When average monthly new car payments topped $700 in May and car prices hit record highs, many potential car buyers chose to sit on the sidelines until the market normalized.
Six months later, normality looks further away than ever. The Federal Reserve continues to hike the federal funds rate, driving auto loan rates to a 20-year high, and the median transaction price for new cars remains above $48,000.
According to data company Cox Automotive, the average monthly new car payment hit another record high of $748 in October. Average payments for used cars have exceeded $550 based on a 70-month loan with a 10% down payment.
Auto research firm Edmunds lists the October average APR for auto loans as 6.3% for new cars and 9.6% for used cars. Ivan Drury, Edmunds senior manager of insights, says slight improvements in car supply and pricing are being offset by rising prices.
“Even if you save $500 on a car purchase, the interest rate could wipe that out if you don’t get the exact APR you need,” says Drury.
To illustrate Drury’s argument, financing a $46,000 car for six years at an APR of 3.1% would result in a $700 car payment. Reduce the loan amount to $42,000 at an APR of 6.3% for the same term and you still have a $700 car payment.
Matt Degen, Managing Editor at Kelley Blue Book says: “From what we’ve seen so far, it’s just getting harder and harder to find even a used car out there. And I don’t know that much will change about that. Even if inventory problems continue to recede with rising interest rates and tighter lending standards, this could just be another difficulty for people to overcome.”
High car payments impact all segments of car buying
During Cox Automotive’s quarterly auto industry conference call, Senior Economist Charlie Chesbrough said, “No buyer can escape these higher rates. They will be passed on to everyone and that means the monthly payments will keep increasing.”
In the same tender, Chief Economist Jonathan Smoke said the “deadly combination” of high car prices and high interest rates is driving lower-income, lower-credit buyers out of the auto market.
At the other end of the spectrum, Edmunds recently reported that 14.3% of consumers make monthly car payments of $1,000 or more when financing a new vehicle. The report pointed to consumer preferences for luxury brands and large trucks and SUVs as a factor behind those $1,000-plus car payments.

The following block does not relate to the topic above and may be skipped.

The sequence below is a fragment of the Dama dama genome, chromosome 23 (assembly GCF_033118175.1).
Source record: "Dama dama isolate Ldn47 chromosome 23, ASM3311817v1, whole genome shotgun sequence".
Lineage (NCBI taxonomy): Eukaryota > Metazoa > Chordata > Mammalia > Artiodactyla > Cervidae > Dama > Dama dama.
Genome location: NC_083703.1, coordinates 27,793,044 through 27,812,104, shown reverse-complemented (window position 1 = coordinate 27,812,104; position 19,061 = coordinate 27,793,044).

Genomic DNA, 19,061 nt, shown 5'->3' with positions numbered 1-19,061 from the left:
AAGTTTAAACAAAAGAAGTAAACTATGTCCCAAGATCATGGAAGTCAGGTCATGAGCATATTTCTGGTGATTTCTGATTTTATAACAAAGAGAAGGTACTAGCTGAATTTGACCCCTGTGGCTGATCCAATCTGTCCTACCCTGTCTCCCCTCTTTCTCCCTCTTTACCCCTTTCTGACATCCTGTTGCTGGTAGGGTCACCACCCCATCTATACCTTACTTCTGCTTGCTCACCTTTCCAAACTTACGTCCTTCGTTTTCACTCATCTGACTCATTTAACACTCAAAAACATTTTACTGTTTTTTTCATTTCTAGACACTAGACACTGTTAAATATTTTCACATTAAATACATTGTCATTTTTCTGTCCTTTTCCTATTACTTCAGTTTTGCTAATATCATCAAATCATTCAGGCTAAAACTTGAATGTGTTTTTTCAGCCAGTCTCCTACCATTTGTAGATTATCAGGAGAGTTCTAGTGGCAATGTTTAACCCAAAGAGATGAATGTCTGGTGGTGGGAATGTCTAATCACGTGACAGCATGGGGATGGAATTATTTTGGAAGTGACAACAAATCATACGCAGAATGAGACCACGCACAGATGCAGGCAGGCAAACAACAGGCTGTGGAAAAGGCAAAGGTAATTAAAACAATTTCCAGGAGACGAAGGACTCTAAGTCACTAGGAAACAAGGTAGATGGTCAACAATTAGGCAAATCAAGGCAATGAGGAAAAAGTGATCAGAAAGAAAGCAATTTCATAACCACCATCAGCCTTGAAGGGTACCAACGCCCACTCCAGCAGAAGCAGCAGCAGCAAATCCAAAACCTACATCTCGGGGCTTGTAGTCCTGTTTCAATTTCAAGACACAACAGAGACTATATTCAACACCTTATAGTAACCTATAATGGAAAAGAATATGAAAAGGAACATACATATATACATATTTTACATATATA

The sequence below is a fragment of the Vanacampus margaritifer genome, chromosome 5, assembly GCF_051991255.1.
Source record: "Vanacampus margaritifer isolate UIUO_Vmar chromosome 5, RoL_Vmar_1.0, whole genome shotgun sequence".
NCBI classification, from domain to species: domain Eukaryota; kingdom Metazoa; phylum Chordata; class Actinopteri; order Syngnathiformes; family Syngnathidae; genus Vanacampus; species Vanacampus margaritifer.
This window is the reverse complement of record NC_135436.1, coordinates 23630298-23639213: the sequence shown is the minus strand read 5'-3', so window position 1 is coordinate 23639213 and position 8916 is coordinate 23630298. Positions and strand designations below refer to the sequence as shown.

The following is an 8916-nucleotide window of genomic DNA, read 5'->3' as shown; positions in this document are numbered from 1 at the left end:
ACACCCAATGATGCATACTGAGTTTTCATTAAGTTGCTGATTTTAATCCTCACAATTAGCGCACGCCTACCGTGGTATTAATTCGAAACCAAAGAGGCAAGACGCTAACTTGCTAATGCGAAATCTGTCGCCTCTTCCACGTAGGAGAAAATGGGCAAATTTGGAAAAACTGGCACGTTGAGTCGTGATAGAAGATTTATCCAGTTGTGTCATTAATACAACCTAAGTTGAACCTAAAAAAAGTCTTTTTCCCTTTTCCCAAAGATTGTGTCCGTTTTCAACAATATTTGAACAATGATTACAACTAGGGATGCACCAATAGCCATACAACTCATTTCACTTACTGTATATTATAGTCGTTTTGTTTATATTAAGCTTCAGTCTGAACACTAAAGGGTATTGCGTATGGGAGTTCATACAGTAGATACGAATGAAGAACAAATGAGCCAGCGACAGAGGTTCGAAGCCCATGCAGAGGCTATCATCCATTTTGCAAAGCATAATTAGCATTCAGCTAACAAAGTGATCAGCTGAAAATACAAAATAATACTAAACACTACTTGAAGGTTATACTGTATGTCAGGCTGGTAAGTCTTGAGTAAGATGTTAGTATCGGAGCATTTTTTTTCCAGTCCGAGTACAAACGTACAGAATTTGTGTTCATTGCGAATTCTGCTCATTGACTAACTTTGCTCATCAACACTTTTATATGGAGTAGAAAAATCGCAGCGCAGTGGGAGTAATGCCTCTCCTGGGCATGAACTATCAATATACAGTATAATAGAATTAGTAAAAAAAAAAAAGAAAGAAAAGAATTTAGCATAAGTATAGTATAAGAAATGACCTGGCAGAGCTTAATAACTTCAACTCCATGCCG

Drury says, “I tell people, if a $1,000 car payment makes mathematical sense to you and makes sense for your budget, then fine. But we see in our data where someone is paying $1,400 a month for 72 months at an APR of 10%. We’re talking almost $30,000 in financing fees. I cannot endorse that.”
When waiting to buy a car is not an option
26-year-old Tim Roeder of Westfield, Indiana, and his wife didn’t have car payments when Roeder’s 10-year-old car needed costly repairs. Roeder says they weren’t “very excited” about taking on an auto payment in the current market, but some planning and a job promotion helped them do it.
Roeder and his wife discussed the budget and used it car loan calculator set a maximum payout amount and researched trade-in values. Roeder took a day off from work and went to the dealership with hard numbers on his mind, but was ready to walk away. He says, “It helped me feel comfortable with the decision and pulling the trigger because I already knew what numbers I was okay with beforehand.”
As Roeder noted, getting the numbers early gives a framework to the purchase and gives buyers an opportunity to say yes or no.
Even when interest rates and car rates are rising, traditional car buying advice can still be helpful for those who can’t put off buying a car.
In a typical car market, the rule of thumb is that you should spend less than 10% of your net wages on a car payment. If that’s a stretch, try reallocating other issues. Avoid taking out a long-term loan to reduce the payment as you could be left on your head and owe more than the car is worth.
Compare interest rates from different lenders. Many lenders offer a pre-qualification that gives you interest rate estimates without hurting your credit score. Then apply for a pre-approved loan and take it to the dealer for an interest rate that can’t be beat. If you don’t do your homework and end up with a dealer’s double-digit rate, you might still be able to do it refinance at a lower interest rate and payment to another lender.
Another longstanding advice is to put down a minimum of 20% on a new car and 10% on a used car. If this is not possible, any lower amount can help reduce your payment.
Drury says, “You can get an older vehicle and luckily some are good for easily 100,000 miles. I tell people that you can get older and get deeper into the used market if you’re trying to save some money or just get a vehicle that will last you for another year or two.
If you’re buying an older vehicle, look for models that are known for their durability, check maintenance records, invest in a pre-purchase inspection, and avoid a long-term loan that could throw you upside down if the car loses value.